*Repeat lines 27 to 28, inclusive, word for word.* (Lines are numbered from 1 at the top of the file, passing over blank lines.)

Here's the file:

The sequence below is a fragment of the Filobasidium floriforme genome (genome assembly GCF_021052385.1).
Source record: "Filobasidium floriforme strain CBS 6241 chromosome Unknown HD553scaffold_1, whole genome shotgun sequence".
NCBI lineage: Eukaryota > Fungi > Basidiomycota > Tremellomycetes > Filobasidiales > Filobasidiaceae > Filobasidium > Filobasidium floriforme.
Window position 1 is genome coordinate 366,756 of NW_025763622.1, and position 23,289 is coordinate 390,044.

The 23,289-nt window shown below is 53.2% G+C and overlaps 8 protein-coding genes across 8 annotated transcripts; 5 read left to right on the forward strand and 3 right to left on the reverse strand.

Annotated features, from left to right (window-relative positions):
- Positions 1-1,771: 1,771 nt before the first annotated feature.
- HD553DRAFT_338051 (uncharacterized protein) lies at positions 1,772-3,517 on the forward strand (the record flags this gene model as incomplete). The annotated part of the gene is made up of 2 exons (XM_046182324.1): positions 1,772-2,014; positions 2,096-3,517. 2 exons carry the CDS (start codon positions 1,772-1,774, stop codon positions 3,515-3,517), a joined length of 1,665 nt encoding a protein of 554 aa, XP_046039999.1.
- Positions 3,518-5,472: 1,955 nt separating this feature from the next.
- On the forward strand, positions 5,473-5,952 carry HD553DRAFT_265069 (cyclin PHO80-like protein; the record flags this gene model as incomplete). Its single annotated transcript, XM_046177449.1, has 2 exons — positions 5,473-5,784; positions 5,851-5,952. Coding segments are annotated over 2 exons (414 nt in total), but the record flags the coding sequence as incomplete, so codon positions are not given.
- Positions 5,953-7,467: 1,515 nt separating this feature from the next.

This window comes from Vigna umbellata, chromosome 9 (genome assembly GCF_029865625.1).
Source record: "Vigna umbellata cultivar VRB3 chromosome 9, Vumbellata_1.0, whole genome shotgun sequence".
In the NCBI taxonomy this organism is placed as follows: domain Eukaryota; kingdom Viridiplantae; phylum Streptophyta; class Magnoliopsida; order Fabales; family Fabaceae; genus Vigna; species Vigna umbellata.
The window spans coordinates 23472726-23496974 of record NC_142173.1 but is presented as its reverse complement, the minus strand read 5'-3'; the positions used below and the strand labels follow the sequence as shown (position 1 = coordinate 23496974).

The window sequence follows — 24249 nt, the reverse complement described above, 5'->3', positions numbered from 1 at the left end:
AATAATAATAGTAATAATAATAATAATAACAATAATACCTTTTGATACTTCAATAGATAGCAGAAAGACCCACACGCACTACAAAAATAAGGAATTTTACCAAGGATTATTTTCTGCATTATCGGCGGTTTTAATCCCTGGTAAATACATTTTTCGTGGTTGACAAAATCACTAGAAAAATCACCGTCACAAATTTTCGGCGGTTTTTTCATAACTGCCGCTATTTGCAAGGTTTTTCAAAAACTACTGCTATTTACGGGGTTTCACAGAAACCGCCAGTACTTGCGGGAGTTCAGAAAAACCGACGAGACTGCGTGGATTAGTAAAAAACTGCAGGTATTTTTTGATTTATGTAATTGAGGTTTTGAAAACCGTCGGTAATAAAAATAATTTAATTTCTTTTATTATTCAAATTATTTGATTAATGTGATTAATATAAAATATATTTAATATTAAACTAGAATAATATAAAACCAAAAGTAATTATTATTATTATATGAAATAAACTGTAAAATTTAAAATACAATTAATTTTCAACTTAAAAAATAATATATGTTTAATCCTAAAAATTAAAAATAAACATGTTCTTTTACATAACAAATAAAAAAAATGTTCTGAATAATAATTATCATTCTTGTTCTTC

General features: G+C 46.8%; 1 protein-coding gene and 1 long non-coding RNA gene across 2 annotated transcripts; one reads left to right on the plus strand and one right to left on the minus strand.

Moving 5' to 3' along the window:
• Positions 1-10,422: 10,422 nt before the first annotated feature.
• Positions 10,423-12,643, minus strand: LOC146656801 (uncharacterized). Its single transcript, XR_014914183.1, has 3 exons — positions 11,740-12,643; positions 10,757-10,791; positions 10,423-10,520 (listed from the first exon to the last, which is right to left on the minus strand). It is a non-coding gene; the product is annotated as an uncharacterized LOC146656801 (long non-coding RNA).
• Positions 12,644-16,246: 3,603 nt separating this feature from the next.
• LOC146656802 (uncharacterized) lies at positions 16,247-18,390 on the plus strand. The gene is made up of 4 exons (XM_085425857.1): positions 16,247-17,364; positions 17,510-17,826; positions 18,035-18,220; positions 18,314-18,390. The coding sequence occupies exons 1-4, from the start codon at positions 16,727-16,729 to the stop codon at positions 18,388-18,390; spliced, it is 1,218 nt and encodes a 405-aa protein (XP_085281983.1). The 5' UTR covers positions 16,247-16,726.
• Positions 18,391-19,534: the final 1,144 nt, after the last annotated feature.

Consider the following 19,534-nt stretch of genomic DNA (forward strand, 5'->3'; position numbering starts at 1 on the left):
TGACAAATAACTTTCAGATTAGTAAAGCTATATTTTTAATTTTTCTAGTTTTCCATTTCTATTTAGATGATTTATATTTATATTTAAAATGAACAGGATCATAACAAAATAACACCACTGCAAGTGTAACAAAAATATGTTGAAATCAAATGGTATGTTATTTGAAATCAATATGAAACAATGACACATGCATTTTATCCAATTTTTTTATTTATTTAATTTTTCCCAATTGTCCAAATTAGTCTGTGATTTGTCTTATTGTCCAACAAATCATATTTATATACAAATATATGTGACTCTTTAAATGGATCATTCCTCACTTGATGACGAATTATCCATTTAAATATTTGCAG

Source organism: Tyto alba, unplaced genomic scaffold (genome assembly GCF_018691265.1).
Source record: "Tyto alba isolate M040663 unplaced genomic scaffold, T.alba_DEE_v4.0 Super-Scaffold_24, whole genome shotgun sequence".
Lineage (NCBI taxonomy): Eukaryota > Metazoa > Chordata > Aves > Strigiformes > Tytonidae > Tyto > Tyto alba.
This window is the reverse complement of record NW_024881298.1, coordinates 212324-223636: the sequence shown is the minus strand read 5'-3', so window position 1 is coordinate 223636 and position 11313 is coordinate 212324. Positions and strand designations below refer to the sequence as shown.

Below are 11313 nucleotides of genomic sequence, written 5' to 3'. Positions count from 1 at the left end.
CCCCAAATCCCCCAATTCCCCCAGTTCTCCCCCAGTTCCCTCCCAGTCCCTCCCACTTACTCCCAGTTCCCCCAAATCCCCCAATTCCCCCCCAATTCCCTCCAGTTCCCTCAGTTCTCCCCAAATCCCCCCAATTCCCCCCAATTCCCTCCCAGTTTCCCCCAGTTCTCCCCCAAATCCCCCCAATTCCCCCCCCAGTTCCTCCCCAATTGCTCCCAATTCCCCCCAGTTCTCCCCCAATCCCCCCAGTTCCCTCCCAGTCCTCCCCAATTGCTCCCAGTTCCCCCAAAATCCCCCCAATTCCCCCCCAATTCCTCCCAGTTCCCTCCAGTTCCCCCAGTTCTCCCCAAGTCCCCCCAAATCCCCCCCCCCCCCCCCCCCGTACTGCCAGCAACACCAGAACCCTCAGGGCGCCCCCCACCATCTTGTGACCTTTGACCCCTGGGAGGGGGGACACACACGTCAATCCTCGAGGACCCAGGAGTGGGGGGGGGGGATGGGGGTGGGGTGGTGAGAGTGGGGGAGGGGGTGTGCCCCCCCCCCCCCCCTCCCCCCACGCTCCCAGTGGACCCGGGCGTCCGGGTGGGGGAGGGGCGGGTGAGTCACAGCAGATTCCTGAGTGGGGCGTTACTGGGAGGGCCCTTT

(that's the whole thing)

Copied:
Source organism: Tyto alba, unplaced genomic scaffold (genome assembly GCF_018691265.1).
Source record: "Tyto alba isolate M040663 unplaced genomic scaffold, T.alba_DEE_v4.0 Super-Scaffold_24, whole genome shotgun sequence".